BM: You see that again in so many different places and spaces, that it does, it becomes that false protection of the asset, right? You think, “Oh, I’m just kind of disconnecting.” But you’re not doing anything that is going to either reenergize, renew, recharge or refocus in terms of, what is that highest, best use of me? 

GM: Yes, it’s such a pretended version of protecting the asset. And so, the simplest idea in the world that I promised here is that the essentialist just reverses the order. That’s it. Instead of this outside-in — “other” then “family” then “protect the asset” — you start with protecting the asset. Then you invest in family, then you try to figure out what the most important projects and contributions you can make out there. The order is everything. If you invest first in protecting the asset — If you say, for example, I was mentoring somebody recently, who said for years, they didn’t eat lunch because they thought even that was being selfish. And they just were doing all the “other.” They were doing work, work like it was a black hole, it never ended. And of course, it never does end. They were doing that first, so they couldn’t even eat lunch.

So they started eating lunch. Almost every day, they now eat lunch. And they just create a little space. They did a few other things to protect the asset. They they said, “OK, I’m going to move my meetings to the afternoon, as many as I can, because I want to create space for deep work at work. I want to spend the morning, as much as I can, on the creative work, on writing, on thinking, on strategy, the stuff that will contribute down the road.” They try to create some space Friday, late afternoon, to review the week, to look at how it’s done, and to be able to get clear before they enter into the weekend and then the next week. If they made these changes, and of course there’s others that we could make — somebody could make sure they’re sleeping well. I think my goal, my project within “protect the asset” this month — this is literally true — is to nap. To take a nap every day.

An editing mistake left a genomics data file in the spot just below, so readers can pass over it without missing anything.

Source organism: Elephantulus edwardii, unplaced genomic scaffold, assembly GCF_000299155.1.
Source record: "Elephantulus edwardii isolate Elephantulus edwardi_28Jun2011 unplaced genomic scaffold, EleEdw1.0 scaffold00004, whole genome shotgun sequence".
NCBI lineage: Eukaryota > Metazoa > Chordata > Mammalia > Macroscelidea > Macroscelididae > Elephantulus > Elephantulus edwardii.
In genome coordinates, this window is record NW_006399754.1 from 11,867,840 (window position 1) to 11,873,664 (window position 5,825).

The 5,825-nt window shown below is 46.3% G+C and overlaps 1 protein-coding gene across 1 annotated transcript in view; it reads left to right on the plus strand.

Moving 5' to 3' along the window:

BM: I like your thinking. 

GM: That’s my project in that area. So you choose one or two projects within protect the asset. And that’s first. And then you say, “OK, what are one or two projects that I’m going to have this month in the family area?” You don’t take on everything. You can’t take on everything. It’s such a con. You can do anything but not everything. So you choose one or two things that you think are really important. And for me this month, it’s been inculcating a new habit where I go every day, my wife and I go for a walk, a pretty long walk. We get to really listen to each other and spend that time together. We did it sometimes before, but not in this everyday way. So that’s why it’s a habit I’m building into my project plan for the month. And so, just one or two in that area.

And then when you come to “other,” which is all the work things, all the community things, everything, you choose another — I mean, for me this month, it’s probably another three or four things. I sort of have, as a rule of thumb, about seven projects per month, seven or eight. You don’t have to be religious about this. You just choose the right number that feels about right. I do that myself. My wife does the same thing. We bring them together. We talk about them. We say, “OK, do these seem realistic? Do we need to stretch in some area here?” And we try to talk about those, so that we’re then aligned, and we can help each other make trade-offs throughout the month.

When things come along, when I have an idea, I’m so guilty of this, “oh, I’ve got a good idea! Let’s go after this thing.” She can say, “well, let’s just look at the project list. Is that more important than what’s on the list?” And you’re looking and becoming aware of the trade-offs, and so on. And so this is really what I’m encouraging for you, as well, is let’s change the order for you, so that you don’t wait to drink the ocean before you get to family and protecting the asset. Because you’ll never get there. Instead, let’s start with protect the asset and move on from there. How does that sound to you? 

BM: That is wonderful. And I think everybody listening can follow right along with me on this one, as we take the steps. We’re going to have to do a follow-up, so I can come back and be accountable for what I’ve done over the next month here.